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Trellis assumes your WordPress configuration already has multisite set up. If not, ensure the following values are placed somewhere before calling Config::apply() in Bedrock's config/application.php and before provisioning your server:

/* Multisite */
Config::define('WP_ALLOW_MULTISITE', true);
Config::define('MULTISITE', true);
Config::define('SUBDOMAIN_INSTALL', false); // Set to true if using subdomains
Config::define('PATH_CURRENT_SITE', env('PATH_CURRENT_SITE') ?: '/');
Config::define('SITE_ID_CURRENT_SITE', env('SITE_ID_CURRENT_SITE') ?: 1);
Config::define('BLOG_ID_CURRENT_SITE', env('BLOG_ID_CURRENT_SITE') ?: 1);

You'll also need to update the multisite settings under your environment directory (group_vars/<environment>/wordpress_sites.yml):

  enabled: true
  subdomains: false   # Set to true if you're using a subdomain multisite install

You may also want to define the env dictionary for more multisite specific settings such as DOMAIN_CURRENT_SITE or PATH_CURRENT_SITE.


That env will be merged in with Trellis' defaults so you don't need to worry about re-defining all of the properties.

Here's an example of a complete entry set up for multisite:

# group_vars/production/wordpress_sites.yml
      - canonical:
    local_path: ../site # path targeting local Bedrock site directory (relative to Ansible root)
      enabled: true
      subdomains: true
      enabled: false
      enabled: false

After provisioning your remote server and deploying your sites, you'll need to install WordPress as a final step in your staging and production environments. SSH into your server as the web user with ssh web@<domain> and in the /srv/www/<domain>/current/ directories run the following WP-CLI command to install WordPress:

$ wp core multisite-install --title="site title" --admin_user="username" --admin_password="password" --admin_email=""

You may notice that your network's main site URLs contain /wp/ before the post's or page's pathnames. This is a problem in WP core which occurs when WordPress is located in a subdirectory, as is the case with Bedrock. See issue Bedrock issue #250 for details, along with the site URL fix plugin in the Multisite Fixes plugin collection for a solution.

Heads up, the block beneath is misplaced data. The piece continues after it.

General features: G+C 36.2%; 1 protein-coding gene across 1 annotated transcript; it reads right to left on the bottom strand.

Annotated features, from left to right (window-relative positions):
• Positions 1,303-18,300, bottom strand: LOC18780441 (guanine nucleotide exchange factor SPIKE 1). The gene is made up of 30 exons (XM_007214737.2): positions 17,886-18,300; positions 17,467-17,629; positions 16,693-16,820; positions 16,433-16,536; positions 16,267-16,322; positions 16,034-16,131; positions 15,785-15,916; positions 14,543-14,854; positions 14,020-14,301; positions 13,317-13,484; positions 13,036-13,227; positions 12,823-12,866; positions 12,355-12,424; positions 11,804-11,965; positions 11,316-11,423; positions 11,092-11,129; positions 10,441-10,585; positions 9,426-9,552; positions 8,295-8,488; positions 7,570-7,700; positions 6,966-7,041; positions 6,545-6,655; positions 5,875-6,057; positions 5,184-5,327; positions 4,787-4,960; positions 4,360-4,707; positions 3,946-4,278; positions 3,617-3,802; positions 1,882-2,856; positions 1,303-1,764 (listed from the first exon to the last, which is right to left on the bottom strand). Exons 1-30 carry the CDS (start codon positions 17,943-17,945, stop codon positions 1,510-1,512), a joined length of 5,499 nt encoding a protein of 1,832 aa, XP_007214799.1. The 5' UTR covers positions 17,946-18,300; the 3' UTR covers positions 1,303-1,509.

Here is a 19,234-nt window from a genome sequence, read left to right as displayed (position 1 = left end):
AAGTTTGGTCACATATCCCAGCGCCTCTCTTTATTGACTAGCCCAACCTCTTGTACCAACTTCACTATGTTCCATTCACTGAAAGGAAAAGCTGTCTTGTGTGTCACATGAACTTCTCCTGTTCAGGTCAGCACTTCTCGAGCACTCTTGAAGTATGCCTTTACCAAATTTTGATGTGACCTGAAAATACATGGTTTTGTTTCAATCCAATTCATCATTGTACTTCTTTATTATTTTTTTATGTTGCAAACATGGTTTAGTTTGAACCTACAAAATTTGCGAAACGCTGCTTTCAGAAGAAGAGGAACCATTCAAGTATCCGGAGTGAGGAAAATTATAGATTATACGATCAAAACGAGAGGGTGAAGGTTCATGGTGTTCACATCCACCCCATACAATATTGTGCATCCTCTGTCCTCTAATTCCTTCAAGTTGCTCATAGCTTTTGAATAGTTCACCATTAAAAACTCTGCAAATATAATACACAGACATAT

If you use Let's Encrypt as your SSL provider and your multisite install uses subdomains, currently you have to generate individual certificates for each of your subdomains, but this may change soon as Let's Encrypt will begin issuing wildcard certificates in January of 2018. You can generate SSL certificates for your subdomains if you know these subdomains in advance while provisioning your server. To do this, define multiple canonical entries under site_hosts in your corresponding wordpress_sites.yml file like this:

  - canonical:
  - canonical:

# Subdomains locally

For subdomains in development, you'll need DNS entries for every subdomain/host. The Landrush Vagrant plugin is how you can do this. Install it via:

$ vagrant plugin install landrush

Landrush spins up a small DNS server that allows us to use wildcard subdomains, a requirement for subdomain multisite installs.

Some users may have external DNS issues when using Landrush. If you encounter this, add this to your Vagrantfile:

config.landrush.guest_redirect_dns = false

See issue #511 for more details.

# Debugging Landrush

If something goes wrong with Landrush such as not being able to resolve a website from the guest:

$ vagrant landrush list

And remove any extraneous entries and try again.


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